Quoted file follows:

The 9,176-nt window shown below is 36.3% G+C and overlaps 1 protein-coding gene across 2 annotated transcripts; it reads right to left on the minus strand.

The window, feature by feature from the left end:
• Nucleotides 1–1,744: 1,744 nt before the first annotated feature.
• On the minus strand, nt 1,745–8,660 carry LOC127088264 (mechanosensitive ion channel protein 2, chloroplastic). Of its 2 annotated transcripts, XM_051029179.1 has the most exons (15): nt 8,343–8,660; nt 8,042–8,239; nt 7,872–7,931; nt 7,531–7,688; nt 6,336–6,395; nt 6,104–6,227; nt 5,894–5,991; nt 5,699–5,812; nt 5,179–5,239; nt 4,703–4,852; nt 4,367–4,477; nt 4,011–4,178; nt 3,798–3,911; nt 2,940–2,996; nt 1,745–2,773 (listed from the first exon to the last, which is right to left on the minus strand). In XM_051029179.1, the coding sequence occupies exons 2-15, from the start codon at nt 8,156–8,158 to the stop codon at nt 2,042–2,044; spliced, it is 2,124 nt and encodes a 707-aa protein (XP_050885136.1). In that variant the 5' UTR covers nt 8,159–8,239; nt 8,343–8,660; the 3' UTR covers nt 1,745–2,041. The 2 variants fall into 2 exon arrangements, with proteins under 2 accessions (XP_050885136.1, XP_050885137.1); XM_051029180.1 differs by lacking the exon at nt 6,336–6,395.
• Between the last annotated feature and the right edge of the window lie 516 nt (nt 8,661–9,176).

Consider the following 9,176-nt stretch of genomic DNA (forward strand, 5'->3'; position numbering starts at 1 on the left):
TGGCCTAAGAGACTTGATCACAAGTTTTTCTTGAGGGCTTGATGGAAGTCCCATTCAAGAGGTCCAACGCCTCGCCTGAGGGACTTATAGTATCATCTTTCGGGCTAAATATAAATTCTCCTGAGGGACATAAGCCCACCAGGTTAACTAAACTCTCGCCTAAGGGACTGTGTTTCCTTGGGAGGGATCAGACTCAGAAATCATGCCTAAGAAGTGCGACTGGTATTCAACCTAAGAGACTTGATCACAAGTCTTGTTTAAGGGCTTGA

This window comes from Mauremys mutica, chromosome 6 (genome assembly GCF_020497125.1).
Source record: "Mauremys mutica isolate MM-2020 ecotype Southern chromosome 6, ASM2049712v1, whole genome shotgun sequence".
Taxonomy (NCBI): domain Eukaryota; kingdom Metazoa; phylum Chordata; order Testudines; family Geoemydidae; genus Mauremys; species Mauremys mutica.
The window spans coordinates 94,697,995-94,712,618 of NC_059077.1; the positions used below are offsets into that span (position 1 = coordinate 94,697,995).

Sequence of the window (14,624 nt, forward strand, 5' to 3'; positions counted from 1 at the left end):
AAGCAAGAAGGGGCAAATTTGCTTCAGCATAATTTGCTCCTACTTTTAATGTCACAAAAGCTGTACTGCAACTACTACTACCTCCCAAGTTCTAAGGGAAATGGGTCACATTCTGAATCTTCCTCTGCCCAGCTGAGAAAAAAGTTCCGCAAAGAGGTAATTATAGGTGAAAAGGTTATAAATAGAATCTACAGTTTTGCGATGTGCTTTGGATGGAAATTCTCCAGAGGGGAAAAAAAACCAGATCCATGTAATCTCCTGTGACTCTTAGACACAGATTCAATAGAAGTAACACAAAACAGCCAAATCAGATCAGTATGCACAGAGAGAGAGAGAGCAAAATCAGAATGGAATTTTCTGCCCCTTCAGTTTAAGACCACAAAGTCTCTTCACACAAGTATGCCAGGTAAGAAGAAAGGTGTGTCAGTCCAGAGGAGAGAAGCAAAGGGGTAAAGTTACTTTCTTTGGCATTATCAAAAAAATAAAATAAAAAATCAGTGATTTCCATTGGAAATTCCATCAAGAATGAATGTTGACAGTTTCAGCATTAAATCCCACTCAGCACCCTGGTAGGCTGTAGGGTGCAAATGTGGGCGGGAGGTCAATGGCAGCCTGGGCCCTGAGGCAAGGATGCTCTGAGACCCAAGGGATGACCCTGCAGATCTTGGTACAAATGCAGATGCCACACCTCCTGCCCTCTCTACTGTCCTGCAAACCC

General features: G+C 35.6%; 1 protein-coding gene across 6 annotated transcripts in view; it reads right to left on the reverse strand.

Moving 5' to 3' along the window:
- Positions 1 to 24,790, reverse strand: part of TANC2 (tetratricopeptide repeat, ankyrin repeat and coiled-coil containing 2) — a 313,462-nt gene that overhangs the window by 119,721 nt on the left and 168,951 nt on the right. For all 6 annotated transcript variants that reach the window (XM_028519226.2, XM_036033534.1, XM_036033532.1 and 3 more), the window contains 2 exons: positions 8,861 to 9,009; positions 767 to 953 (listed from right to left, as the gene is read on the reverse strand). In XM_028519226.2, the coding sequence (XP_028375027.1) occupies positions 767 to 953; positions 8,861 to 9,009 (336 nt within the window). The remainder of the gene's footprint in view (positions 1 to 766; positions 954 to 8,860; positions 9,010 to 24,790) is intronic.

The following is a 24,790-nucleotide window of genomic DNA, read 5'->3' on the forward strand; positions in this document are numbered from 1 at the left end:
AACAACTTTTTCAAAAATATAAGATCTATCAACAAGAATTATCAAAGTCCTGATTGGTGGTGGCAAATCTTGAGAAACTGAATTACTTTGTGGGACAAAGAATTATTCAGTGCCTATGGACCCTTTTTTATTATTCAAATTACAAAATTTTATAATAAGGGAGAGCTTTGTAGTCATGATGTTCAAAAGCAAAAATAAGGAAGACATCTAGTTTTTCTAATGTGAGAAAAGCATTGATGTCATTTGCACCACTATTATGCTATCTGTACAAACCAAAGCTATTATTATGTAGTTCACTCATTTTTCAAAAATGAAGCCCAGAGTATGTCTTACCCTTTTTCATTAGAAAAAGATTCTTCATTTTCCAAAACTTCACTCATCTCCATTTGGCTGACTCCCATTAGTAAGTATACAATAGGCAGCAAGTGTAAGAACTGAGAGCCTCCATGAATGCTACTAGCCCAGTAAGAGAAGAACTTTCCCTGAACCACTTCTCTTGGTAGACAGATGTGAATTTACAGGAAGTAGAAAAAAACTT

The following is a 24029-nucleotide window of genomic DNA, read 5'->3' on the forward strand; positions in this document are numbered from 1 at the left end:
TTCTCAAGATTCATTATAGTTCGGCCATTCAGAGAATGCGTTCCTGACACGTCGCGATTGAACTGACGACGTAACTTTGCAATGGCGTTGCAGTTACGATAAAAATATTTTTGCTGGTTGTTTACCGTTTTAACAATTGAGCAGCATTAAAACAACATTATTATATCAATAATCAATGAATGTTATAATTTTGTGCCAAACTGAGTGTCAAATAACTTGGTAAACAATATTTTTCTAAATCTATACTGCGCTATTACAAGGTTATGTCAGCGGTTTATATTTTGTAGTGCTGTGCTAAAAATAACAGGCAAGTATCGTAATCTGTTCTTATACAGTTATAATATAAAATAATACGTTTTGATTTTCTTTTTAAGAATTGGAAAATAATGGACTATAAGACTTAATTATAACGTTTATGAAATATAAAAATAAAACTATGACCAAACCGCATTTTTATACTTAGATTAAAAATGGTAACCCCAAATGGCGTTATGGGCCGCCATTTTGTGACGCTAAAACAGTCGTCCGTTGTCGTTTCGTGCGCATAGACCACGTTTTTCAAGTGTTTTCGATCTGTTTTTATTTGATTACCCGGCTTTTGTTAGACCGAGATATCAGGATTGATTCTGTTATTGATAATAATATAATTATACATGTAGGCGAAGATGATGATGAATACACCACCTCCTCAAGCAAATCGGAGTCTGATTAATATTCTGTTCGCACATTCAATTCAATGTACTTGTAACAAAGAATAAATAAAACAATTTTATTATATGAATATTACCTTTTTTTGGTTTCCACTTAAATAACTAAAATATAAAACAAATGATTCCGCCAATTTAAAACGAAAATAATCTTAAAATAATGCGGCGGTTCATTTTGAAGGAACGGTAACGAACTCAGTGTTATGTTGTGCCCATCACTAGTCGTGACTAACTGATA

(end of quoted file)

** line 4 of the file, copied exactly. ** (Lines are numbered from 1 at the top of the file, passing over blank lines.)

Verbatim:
• On the minus strand, nt 1,745–8,660 carry LOC127088264 (mechanosensitive ion channel protein 2, chloroplastic). Of its 2 annotated transcripts, XM_051029179.1 has the most exons (15): nt 8,343–8,660; nt 8,042–8,239; nt 7,872–7,931; nt 7,531–7,688; nt 6,336–6,395; nt 6,104–6,227; nt 5,894–5,991; nt 5,699–5,812; nt 5,179–5,239; nt 4,703–4,852; nt 4,367–4,477; nt 4,011–4,178; nt 3,798–3,911; nt 2,940–2,996; nt 1,745–2,773 (listed from the first exon to the last, which is right to left on the minus strand). In XM_051029179.1, the coding sequence occupies exons 2-15, from the start codon at nt 8,156–8,158 to the stop codon at nt 2,042–2,044; spliced, it is 2,124 nt and encodes a 707-aa protein (XP_050885136.1). In that variant the 5' UTR covers nt 8,159–8,239; nt 8,343–8,660; the 3' UTR covers nt 1,745–2,041. The 2 variants fall into 2 exon arrangements, with proteins under 2 accessions (XP_050885136.1, XP_050885137.1); XM_051029180.1 differs by lacking the exon at nt 6,336–6,395.